The Power of Adaptive Reuse

If you are associated with advanced construction and architectural practices, then you must have heard phrases like sustainable urban planning, adaptive reuse, and recycling heritage. It’s a huge misunderstanding that adaptive reuse is one of the new modern concepts of architecture. These techniques have a long history in ancient architecture and also a necessity of the future.

Adaptive reuse is the process of transforming or repurposing old buildings that have outlived their original purpose and can be used for other different purposes according to the requirements. It is a way to save the neglected buildings that otherwise might get demolished.

This preservation movement empowers cities to make more effective use of space for people, while it still preserves the historic character of the built environment. It offers the best fusion of old and new architecture. Refurbishing buildings proves to have better financial aspects as it eliminates or reduces core costs associated with construction or tearing down the building as a whole. Restoration of buildings with historic value turns it into urban landmark, hence increasing its commercial value.

Bringing old buildings into life with today’s efficiency and safety standards requires proper planning and functioning. Sometimes it is only possible to preserve the outer structure. The process is called facadism. It is also helpful as it still retains history, emotions and memories people have with the space.

The process of adaptive reuse is also called historic redevelopment. European architecture is one of the best examples. Rome, Paris and Istanbul have the most beautiful heritage of history. For instance, Hagia Sophia was adapted from Christian Basilica to an Islamic Mosque and is currently used as a museum, same aesthetic new function. Natural disaster or invading armies often leave ancient monuments in ruin. This creates a huge stock of marble, granite and sandstone that can be reused. Screenshot 101

Cities are full of old buildings that aren’t eco friendly. Sustainable refurbishment, adaptive reuse provides an excellent opportunity to make an older building much more efficient that might even result in a net zero building.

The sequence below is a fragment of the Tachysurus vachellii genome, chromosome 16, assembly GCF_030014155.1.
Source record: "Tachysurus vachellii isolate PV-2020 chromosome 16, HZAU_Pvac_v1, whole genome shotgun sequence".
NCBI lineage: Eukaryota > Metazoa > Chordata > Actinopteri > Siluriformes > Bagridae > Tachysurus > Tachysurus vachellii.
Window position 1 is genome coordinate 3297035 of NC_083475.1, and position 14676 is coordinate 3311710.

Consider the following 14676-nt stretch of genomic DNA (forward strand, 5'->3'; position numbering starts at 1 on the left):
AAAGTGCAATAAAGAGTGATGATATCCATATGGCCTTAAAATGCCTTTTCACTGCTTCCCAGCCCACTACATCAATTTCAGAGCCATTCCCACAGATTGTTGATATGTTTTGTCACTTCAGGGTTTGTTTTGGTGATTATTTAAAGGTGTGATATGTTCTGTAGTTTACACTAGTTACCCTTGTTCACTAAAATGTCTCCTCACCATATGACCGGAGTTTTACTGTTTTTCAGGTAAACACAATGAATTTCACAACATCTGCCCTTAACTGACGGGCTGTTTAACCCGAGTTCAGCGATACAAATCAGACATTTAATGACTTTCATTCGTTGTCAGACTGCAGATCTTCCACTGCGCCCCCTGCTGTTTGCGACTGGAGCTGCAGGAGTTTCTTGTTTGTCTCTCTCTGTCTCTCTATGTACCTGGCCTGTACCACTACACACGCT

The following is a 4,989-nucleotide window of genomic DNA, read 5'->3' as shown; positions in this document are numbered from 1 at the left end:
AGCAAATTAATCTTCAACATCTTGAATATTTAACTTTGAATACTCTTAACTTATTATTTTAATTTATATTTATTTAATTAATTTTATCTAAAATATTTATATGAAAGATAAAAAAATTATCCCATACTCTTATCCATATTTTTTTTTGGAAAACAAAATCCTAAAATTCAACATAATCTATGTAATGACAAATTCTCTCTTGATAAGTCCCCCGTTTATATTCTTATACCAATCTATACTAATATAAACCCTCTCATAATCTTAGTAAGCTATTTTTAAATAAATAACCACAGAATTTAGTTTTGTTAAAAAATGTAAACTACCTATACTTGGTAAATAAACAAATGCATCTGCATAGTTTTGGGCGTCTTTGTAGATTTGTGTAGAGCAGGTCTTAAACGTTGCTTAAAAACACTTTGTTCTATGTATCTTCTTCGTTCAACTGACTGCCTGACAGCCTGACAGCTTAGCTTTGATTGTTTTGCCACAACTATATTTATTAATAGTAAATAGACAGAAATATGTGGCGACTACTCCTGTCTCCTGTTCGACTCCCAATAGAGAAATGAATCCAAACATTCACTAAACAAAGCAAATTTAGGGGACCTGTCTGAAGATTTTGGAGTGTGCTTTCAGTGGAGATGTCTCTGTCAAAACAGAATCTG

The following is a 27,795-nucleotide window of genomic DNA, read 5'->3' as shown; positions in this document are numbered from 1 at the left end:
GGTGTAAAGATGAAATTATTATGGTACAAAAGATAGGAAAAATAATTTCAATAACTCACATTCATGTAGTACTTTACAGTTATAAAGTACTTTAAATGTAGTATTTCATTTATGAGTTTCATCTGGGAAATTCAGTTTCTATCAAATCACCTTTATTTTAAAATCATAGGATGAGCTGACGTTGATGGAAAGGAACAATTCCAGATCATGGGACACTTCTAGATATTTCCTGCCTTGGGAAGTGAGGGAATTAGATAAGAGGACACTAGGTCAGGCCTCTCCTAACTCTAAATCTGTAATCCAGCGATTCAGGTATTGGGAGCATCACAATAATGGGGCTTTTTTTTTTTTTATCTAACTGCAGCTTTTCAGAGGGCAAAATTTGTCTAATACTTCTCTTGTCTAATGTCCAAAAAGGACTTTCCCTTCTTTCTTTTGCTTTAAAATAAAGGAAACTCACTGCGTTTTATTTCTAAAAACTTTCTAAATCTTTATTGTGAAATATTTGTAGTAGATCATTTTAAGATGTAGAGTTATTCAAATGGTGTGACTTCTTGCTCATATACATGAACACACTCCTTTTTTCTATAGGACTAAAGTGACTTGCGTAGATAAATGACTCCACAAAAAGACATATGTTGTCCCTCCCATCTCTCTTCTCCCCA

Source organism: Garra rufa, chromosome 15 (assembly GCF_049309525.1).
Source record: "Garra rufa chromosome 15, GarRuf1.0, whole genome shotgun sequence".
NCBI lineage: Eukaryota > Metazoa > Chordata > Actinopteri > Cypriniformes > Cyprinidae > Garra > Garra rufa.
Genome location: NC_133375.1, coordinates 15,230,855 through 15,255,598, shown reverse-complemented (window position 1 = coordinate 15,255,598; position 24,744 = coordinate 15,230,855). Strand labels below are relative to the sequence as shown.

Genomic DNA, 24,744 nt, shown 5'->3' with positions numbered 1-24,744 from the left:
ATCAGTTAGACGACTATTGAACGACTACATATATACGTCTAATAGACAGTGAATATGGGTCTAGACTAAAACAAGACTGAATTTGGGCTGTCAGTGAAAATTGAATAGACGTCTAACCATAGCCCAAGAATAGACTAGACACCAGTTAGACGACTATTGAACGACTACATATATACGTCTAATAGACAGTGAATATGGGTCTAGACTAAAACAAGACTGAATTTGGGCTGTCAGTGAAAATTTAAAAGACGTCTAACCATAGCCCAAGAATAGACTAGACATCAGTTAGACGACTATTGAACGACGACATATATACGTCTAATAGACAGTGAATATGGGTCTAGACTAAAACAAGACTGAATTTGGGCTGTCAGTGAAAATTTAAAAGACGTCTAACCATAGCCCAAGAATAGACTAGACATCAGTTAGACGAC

Methods to preserve

Preservation focuses on maintenance, repair of existing structures and retention of it over time.

Updating building systems

An appropriate update in building structure requires maintaining the balance between original features and accommodating new technologies. It needs the creativity to respect the original design and meeting the current demand.

Accommodation of safety and security needs

The accommodation of new functions, change of technology, standards of safety structures makes reuse of historic buildings tricky. The recycling process must have proper life safety measures, earthquake resistance and security measures that preserve historical spaces and background.

Barrier-free design

It is one of the biggest conflicts or a big ignorant issue to make the structure barrier-free. Historical structures must be modified so that it is accessible for differently-abled people.

Stok Palace

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India has rich heritage restoration work with its luxury forts, palaces being converted, to be used for future purposes. Stok palace is a spectacular edifice standing on the highest plateau in Jammu & Kashmir, India. The structure is refurbished into a luxury heritage hotel, preserving all its royalty and intricate design elements. It was a very challenging work to main the legacy of the Ladakh region with such detail and elegance.

Fraunhofer USA Center for Sustainable Energy Systems

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The structure is housed in a 100-year-old building in Boston. Fraunhofer worked with his partners to refurbish the building to deliver sustainable energy savings while keeping its historic character. The project is now a living laboratory with advanced designs of the net positive elevator, insulation materials, tri-pane windows, etc.

Sala Sao Paula

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It is an impressive work of architecture. A railway station converted into an extraordinary concert hall, which was an incredible acoustic challenge. It involved thousands of details and designs to make the system work. Many architects and engineers worked on the hall to maintain the true beauty of the built structure with a new purpose.

Toy Factory Lofts

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Built-in 1900’s, the structure originally served as the toy company factory. This award-winning example of adaptive reuse preserved the factory’s unique features and converted the space into a unique combination of live and work environment.

Fosbury & Sons Working Offices

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A Dutch hospital constructed in 1845 is not repurposed as the new international branch for Fosbury & Sons. Locally practicing, MVSA Architects has renovated the building in five years and studio Going East is responsible for the beautiful interior work.

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Shreya Jindal
Shreya Jindal
Shreya Jindal is an Architecture student from MBS school of Planning and Architecture, New Delhi. She has an avid interest in learning about new advances and innovations in the field. According to her, Architecture is a lot about understanding the psychology of the built form and the people and surroundings around it. She has tried her best to reflect the same in her writings and is hopeful that readers will be inspired by how architecture evolves living.

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